Monday, 27 October 2014

Post-settlement infringement: Stretchline makes its mark

Stretchline Intellectual Properties Ltd v H&M Hennes & Mauritz UK Ltd is a Chancery Division, England and Wales, decision of Mr Justice Sales from 14 October. Sales J is not a judge who is normally associated with patent litigation, but this case did not require the application of any rocket science. The judgment was extempore and this case has been picked up only by the subscription-only Lawtel case note service.

This was an application by Stretchline to strike out parts of a defence filed by leading retail clothing company H&M to Stretchline's patent infringement claim. The patent itself related to a method of manufacturing tubular fabric for incorporation in the production of brassieres. Stretchline previously suspected that H&M was selling bras, made by other companies, which incorporated fabric that infringed its patent. and went to court accordingly. H&M's defence was invalidity plus a counterclaim for revocation. These proceedings were settled. Some years later, Stretchline received information causing it to suspect that H&M had returned to its errant ways. Stretchline made some test purchases from H&M stores. then commenced these proceedings. However, in its particulars of claim Stretchline pressed two inconsistent claims: it both sought to enforce the terms of the settlement agreement and alleged acts of infringement, which had been pleaded in the original proceedings, on the basis that H&M had repudiated the settlement agreement. H&M maintained that the patent had at all material times been invalid and denied breaching the settlement agreement.

Stretchline later sought the disclosure of certain documents from H&M in order to be able to decide what position to adopt as to the settlement agreement. Following that disclosure, Stretchline elected not to assert that the settlement agreement had been repudiated, but maintained that it was still valid and sought to enforce its terms. In this application, Stretchline sought to narrow the scope of the issues in dispute by striking out those parts of H&M's defence that sought to raise the issue of the patent's validity. Said Stretchline, the patent's validity had been determined by the settlement agreement, with the result that H&M was disabled from being entitled to allege invalidity. No said H&M, the settlement agreement did not have the effect of precluding the company from raising a defence and counterclaim based on invalidity.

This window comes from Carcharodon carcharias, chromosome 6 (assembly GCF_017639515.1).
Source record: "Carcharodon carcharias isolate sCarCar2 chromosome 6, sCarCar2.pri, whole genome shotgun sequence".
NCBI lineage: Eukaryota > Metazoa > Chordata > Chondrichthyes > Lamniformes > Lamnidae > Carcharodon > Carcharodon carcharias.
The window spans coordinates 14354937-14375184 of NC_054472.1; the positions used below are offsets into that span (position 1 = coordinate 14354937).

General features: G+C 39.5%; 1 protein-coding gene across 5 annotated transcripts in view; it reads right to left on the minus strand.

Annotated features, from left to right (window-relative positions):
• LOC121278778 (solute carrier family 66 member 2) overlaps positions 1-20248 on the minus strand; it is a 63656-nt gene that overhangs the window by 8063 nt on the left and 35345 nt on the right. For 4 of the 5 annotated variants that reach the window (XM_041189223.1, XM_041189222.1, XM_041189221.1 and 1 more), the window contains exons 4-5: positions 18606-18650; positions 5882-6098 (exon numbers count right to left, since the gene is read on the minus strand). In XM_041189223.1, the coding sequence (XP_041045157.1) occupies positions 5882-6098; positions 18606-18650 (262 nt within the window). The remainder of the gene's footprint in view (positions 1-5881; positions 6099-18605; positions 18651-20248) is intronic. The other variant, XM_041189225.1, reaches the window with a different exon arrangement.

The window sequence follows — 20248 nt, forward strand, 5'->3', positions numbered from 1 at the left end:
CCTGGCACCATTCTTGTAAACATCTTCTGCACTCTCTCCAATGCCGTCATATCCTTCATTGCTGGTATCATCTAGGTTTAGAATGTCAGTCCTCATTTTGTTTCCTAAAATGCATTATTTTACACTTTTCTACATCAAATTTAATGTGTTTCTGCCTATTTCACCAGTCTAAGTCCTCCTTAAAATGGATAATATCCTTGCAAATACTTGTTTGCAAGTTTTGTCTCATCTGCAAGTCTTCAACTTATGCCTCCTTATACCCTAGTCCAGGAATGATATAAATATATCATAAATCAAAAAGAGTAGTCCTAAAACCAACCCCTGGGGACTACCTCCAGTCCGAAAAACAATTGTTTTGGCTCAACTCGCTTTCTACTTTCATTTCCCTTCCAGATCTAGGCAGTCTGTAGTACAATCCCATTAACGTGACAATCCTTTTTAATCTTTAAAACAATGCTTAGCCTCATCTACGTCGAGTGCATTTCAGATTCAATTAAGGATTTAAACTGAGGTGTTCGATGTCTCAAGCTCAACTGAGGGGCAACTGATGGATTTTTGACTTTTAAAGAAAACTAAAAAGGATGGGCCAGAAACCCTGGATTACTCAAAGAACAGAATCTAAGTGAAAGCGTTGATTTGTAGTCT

Sales J granted Stretchline's application and struck out those parts of H&M's defence that sought to raise the issue of validity. Said the judge, on a proper interpretation of the agreement, all matters that were in dispute between the parties in the first action, including the issues raised by H&M in relation to the patent's validity, had been definitively settled by the terms of the agreement. What's more, the fact that Stretchline had originally advanced inconsistent pleadings did not mean it had waived its right to rely on the terms of the settlement agreement. Nothing in the way that Sretchline had pleaded or presented its case constituted a waiver of its right to rely on the agreement. In conclusion was in the interests of justice and the overriding objective to give effect to the settlement agreement and narrow the issues between the parties by striking out the relevant parts of H&M's defence.

It's good to see the court affirming the principle that voluntarily-made settlement agreements should be given the fullest effect, but one wonders what the drafting of the agreement in this case was like. The ideal settlement agreement will cover possible post-agreement outcomes, of which breach by an alleged infringer is one of the more predictable ones.  However, it can happen that a settlement agreement is agreed only at the cost of it having something of an open weave, with loosely-drafted terms that one or other party are less likely to agree to.

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